• 12. What is a Risk Management Plan? <ul><li>A risk management plan is a resource for management, Policy Council and Board members that explains the program’s philosophy about risk and outline’s its risk management priorities and strategies. The risk management plan should be aligned with satisfying the Head Start performance standards, the agency’s culture and resources. </li></ul>
    • 13. Risk Management Plan Life Cycle 1. Establish the context 2. Identify the risk 3. Assess the risk 4. Determine treatment 5. Create the Plan 6. Implement the plan 7. Monitor results 8. Review and evaluate plan Operational and Financial Risk
    • 14. Developing a Risk Management Plan <ul><li>Establishing the Context </li></ul><ul><ul><li>Establishing the context includes planning the process and mapping out the basis upon which risks will be evaluated. Defining a framework for the process, the people on the team and agenda for identification and analysis are central to this step. </li></ul></ul>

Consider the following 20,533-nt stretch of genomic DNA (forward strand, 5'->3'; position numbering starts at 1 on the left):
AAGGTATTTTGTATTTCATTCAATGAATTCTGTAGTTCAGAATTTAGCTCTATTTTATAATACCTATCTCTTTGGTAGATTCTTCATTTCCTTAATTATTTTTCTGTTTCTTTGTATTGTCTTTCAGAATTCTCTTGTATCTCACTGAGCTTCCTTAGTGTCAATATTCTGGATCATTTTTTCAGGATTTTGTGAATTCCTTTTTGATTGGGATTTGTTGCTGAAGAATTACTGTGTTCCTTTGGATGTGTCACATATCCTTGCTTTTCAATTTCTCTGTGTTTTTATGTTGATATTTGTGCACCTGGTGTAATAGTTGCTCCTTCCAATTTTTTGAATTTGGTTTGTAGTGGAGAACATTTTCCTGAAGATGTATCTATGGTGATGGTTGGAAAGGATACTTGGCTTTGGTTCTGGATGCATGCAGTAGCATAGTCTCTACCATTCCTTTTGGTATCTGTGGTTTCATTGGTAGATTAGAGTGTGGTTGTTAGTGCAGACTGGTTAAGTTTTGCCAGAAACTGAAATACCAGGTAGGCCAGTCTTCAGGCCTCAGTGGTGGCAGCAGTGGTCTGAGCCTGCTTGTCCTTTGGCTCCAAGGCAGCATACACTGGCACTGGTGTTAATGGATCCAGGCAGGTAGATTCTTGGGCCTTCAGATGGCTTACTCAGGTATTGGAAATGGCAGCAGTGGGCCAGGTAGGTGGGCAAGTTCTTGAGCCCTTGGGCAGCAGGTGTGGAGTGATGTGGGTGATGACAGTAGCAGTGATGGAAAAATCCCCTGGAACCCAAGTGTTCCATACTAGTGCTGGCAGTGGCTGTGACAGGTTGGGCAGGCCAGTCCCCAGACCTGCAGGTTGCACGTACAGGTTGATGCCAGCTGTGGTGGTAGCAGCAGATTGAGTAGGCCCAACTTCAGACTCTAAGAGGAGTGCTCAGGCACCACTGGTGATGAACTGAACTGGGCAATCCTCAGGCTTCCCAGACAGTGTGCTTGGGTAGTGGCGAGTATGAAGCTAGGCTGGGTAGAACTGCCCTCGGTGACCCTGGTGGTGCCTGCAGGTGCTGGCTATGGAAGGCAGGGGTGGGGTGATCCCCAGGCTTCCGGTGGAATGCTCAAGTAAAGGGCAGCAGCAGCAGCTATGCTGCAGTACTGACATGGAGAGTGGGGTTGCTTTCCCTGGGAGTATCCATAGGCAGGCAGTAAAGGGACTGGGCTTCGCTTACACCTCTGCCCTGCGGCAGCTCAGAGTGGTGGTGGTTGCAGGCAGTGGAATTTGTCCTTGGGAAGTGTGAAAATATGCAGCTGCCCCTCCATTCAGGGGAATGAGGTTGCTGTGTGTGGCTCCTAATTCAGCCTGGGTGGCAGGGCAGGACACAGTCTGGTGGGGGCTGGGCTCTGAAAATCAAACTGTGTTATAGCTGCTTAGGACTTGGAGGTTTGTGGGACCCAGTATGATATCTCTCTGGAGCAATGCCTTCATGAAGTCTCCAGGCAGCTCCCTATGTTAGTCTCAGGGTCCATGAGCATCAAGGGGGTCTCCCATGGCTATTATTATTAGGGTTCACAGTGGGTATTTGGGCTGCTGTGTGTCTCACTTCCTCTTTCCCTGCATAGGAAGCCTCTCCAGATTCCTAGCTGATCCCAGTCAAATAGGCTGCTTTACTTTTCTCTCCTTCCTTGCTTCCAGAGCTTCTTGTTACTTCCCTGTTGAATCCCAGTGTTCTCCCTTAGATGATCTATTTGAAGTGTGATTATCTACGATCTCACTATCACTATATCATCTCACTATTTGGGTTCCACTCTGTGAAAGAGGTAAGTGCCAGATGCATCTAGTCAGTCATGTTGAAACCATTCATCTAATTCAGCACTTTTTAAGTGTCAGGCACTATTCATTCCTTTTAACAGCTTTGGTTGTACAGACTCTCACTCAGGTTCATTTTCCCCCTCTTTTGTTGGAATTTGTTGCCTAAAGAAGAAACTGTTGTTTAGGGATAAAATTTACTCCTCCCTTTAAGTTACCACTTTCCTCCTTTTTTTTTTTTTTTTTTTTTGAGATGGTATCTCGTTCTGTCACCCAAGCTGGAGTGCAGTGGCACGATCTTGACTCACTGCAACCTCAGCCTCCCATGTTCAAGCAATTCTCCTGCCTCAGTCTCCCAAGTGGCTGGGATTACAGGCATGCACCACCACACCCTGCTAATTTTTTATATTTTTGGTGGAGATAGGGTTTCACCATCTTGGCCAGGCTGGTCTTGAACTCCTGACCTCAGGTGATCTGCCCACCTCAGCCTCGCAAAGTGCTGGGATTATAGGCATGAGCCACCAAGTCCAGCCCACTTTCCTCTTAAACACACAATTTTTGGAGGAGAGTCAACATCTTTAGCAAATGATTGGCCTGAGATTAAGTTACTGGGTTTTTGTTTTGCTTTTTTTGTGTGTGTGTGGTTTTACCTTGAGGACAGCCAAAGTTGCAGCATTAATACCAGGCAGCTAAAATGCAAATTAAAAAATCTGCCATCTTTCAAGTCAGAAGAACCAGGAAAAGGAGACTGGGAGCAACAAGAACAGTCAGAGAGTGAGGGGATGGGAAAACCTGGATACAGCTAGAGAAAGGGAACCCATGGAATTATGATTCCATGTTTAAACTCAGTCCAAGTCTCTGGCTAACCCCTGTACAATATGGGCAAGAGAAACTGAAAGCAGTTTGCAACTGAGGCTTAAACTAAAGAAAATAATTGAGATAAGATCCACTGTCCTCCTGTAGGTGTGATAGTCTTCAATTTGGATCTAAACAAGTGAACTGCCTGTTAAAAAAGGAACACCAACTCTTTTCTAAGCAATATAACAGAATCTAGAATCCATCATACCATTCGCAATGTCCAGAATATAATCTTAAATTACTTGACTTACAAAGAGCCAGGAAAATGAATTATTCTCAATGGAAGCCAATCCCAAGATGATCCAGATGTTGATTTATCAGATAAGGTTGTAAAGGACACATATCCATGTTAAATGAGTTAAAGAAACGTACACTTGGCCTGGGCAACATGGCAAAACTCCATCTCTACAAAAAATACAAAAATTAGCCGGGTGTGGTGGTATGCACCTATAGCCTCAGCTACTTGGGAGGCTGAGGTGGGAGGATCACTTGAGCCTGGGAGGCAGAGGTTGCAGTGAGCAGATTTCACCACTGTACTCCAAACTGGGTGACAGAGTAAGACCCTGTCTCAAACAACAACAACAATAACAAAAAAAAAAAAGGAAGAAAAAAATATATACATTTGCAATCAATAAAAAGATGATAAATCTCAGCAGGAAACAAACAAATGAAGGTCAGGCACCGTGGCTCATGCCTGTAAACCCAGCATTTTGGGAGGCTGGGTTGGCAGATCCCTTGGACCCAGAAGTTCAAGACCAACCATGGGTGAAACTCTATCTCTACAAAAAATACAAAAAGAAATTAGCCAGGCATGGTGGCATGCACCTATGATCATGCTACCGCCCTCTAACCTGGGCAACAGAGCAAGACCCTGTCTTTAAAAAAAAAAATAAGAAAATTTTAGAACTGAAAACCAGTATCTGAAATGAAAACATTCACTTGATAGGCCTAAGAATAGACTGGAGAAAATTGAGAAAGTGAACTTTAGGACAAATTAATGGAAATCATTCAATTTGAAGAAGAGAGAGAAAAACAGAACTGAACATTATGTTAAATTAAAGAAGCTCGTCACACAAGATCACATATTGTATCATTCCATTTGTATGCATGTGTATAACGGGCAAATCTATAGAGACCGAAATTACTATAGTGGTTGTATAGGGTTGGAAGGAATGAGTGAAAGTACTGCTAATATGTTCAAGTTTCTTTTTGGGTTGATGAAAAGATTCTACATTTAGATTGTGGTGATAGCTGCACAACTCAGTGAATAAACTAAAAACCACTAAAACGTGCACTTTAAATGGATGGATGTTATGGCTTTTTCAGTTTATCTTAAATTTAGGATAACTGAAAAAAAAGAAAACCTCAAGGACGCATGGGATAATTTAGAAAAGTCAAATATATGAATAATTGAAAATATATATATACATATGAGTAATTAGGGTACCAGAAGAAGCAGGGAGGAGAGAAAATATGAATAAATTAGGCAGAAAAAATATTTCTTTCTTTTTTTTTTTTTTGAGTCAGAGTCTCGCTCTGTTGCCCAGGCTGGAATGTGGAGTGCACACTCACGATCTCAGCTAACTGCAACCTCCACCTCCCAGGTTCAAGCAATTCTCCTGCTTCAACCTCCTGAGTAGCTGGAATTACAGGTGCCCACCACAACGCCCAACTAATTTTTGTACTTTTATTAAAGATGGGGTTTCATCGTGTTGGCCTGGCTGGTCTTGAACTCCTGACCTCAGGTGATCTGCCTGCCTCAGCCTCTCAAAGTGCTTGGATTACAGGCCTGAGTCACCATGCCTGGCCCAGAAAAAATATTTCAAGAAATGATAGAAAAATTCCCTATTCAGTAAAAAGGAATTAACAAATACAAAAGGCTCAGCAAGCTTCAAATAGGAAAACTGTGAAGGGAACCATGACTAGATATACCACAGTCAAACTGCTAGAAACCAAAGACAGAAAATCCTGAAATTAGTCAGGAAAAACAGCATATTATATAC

• 15. Developing a Risk Management Plan (continued) <ul><li>Identify Risk - This process provides the ability for any member of the project team to raise a program – related risk. During the assessment process, any member of the team may identify a risk (operational or financial) applicable to a particular aspect of the program. The team member completes a Risk Form and distributes the form to the team lead. In analyzing sources of risks there are two groups: </li></ul><ul><ul><li>Source Risk: May be internal or external to the program. Examples of source risk are: Policy Council members, employees of the program or cutbacks in State funding. </li></ul></ul><ul><ul><li>Problem Risk: Are related to identified threats. For example: the threat of losing money, the threat of abuse of privacy information or the threat of accidents and casualties. </li></ul></ul>